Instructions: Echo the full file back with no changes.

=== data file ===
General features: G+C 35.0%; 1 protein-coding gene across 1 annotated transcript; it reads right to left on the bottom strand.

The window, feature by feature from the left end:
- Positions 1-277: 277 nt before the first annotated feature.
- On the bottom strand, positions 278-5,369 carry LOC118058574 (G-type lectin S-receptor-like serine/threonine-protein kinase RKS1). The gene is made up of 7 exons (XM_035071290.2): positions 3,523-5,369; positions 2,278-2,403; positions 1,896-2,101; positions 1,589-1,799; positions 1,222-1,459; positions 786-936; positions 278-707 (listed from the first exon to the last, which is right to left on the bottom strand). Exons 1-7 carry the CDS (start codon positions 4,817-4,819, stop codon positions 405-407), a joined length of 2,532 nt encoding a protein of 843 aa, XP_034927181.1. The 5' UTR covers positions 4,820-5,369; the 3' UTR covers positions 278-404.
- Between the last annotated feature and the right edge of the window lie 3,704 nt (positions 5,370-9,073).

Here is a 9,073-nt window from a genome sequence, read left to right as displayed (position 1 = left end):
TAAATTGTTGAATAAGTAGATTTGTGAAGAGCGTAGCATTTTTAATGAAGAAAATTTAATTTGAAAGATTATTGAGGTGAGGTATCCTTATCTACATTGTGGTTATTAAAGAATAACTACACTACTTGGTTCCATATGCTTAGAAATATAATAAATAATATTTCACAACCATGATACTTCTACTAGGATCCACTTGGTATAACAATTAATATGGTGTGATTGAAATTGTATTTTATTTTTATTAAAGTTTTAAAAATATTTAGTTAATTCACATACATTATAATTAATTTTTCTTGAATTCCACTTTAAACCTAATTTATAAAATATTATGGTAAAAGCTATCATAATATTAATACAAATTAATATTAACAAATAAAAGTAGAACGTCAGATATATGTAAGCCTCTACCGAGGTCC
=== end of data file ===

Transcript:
General features: G+C 35.0%; 1 protein-coding gene across 1 annotated transcript; it reads right to left on the bottom strand.

The window, feature by feature from the left end:
- Positions 1-277: 277 nt before the first annotated feature.
- On the bottom strand, positions 278-5,369 carry LOC118058574 (G-type lectin S-receptor-like serine/threonine-protein kinase RKS1). The gene is made up of 7 exons (XM_035071290.2): positions 3,523-5,369; positions 2,278-2,403; positions 1,896-2,101; positions 1,589-1,799; positions 1,222-1,459; positions 786-936; positions 278-707 (listed from the first exon to the last, which is right to left on the bottom strand). Exons 1-7 carry the CDS (start codon positions 4,817-4,819, stop codon positions 405-407), a joined length of 2,532 nt encoding a protein of 843 aa, XP_034927181.1. The 5' UTR covers positions 4,820-5,369; the 3' UTR covers positions 278-404.
- Between the last annotated feature and the right edge of the window lie 3,704 nt (positions 5,370-9,073).

Here is a 9,073-nt window from a genome sequence, read left to right as displayed (position 1 = left end):
TAAATTGTTGAATAAGTAGATTTGTGAAGAGCGTAGCATTTTTAATGAAGAAAATTTAATTTGAAAGATTATTGAGGTGAGGTATCCTTATCTACATTGTGGTTATTAAAGAATAACTACACTACTTGGTTCCATATGCTTAGAAATATAATAAATAATATTTCACAACCATGATACTTCTACTAGGATCCACTTGGTATAACAATTAATATGGTGTGATTGAAATTGTATTTTATTTTTATTAAAGTTTTAAAAATATTTAGTTAATTCACATACATTATAATTAATTTTTCTTGAATTCCACTTTAAACCTAATTTATAAAATATTATGGTAAAAGCTATCATAATATTAATACAAATTAATATTAACAAATAAAAGTAGAACGTCAGATATATGTAAGCCTCTACCGAGGTCC